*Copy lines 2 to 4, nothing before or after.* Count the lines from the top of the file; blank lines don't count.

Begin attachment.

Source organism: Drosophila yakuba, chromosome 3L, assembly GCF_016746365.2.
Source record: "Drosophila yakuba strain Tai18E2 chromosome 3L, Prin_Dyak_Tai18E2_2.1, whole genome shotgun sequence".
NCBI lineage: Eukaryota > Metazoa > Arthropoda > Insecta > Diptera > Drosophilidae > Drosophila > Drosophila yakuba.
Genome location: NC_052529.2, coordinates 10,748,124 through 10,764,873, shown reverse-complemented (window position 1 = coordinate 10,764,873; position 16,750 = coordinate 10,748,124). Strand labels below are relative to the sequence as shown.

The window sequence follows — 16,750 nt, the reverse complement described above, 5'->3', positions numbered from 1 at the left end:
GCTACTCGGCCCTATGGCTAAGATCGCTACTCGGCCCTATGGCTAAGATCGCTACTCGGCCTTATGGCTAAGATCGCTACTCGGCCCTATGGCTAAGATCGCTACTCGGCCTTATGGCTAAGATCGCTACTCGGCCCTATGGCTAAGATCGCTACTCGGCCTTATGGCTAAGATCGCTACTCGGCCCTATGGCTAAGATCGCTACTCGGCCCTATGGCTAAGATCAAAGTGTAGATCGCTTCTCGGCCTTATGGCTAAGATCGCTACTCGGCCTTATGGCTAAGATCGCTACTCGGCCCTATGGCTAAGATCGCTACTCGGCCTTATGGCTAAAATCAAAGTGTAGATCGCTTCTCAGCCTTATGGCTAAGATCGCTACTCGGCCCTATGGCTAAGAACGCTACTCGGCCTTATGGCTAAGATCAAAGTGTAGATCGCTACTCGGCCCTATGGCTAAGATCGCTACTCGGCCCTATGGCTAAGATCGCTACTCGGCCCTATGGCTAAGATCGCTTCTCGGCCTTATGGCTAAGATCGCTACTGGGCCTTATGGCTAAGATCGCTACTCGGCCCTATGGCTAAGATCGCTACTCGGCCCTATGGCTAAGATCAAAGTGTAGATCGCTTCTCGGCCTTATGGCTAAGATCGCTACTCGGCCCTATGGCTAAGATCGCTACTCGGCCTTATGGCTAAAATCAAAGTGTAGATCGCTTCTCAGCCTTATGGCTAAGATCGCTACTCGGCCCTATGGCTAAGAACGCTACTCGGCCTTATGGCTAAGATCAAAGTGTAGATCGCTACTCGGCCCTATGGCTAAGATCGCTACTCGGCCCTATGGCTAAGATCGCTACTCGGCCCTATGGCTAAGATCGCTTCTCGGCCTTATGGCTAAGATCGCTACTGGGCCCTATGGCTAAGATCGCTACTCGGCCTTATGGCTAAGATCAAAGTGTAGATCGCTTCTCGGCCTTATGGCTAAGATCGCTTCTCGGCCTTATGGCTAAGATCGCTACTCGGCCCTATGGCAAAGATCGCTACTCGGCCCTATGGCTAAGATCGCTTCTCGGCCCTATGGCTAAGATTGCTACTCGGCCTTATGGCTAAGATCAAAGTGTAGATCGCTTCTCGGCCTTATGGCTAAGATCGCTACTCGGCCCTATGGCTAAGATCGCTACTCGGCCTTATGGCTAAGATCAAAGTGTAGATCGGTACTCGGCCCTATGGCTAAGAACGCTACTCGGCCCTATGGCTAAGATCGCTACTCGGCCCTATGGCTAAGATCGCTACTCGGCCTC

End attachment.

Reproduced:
Source record: "Drosophila yakuba strain Tai18E2 chromosome 3L, Prin_Dyak_Tai18E2_2.1, whole genome shotgun sequence".
NCBI lineage: Eukaryota > Metazoa > Arthropoda > Insecta > Diptera > Drosophilidae > Drosophila > Drosophila yakuba.
Genome location: NC_052529.2, coordinates 10,748,124 through 10,764,873, shown reverse-complemented (window position 1 = coordinate 10,764,873; position 16,750 = coordinate 10,748,124). Strand labels below are relative to the sequence as shown.